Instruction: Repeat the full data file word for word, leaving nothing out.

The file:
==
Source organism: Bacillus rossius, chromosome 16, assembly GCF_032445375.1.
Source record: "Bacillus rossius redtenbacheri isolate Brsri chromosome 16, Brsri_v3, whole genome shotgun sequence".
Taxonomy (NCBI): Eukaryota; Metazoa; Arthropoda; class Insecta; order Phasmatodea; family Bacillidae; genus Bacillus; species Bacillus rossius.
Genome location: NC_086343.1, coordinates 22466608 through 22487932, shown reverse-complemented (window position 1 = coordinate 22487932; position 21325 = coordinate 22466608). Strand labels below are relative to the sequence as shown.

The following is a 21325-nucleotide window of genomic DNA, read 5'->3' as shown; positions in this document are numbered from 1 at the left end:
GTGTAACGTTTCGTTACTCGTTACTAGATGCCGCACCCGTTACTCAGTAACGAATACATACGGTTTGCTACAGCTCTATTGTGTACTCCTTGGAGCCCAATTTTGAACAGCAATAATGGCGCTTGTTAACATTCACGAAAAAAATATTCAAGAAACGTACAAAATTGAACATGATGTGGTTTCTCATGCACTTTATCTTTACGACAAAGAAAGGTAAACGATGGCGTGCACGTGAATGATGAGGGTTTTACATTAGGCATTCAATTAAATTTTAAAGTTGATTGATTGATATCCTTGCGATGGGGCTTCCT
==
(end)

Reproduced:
Source organism: Bacillus rossius, chromosome 16, assembly GCF_032445375.1.
Source record: "Bacillus rossius redtenbacheri isolate Brsri chromosome 16, Brsri_v3, whole genome shotgun sequence".
Taxonomy (NCBI): Eukaryota; Metazoa; Arthropoda; class Insecta; order Phasmatodea; family Bacillidae; genus Bacillus; species Bacillus rossius.
Genome location: NC_086343.1, coordinates 22466608 through 22487932, shown reverse-complemented (window position 1 = coordinate 22487932; position 21325 = coordinate 22466608). Strand labels below are relative to the sequence as shown.

The following is a 21325-nucleotide window of genomic DNA, read 5'->3' as shown; positions in this document are numbered from 1 at the left end:
GTGTAACGTTTCGTTACTCGTTACTAGATGCCGCACCCGTTACTCAGTAACGAATACATACGGTTTGCTACAGCTCTATTGTGTACTCCTTGGAGCCCAATTTTGAACAGCAATAATGGCGCTTGTTAACATTCACGAAAAAAATATTCAAGAAACGTACAAAATTGAACATGATGTGGTTTCTCATGCACTTTATCTTTACGACAAAGAAAGGTAAACGATGGCGTGCACGTGAATGATGAGGGTTTTACATTAGGCATTCAATTAAATTTTAAAGTTGATTGATTGATATCCTTGCGATGGGGCTTCCT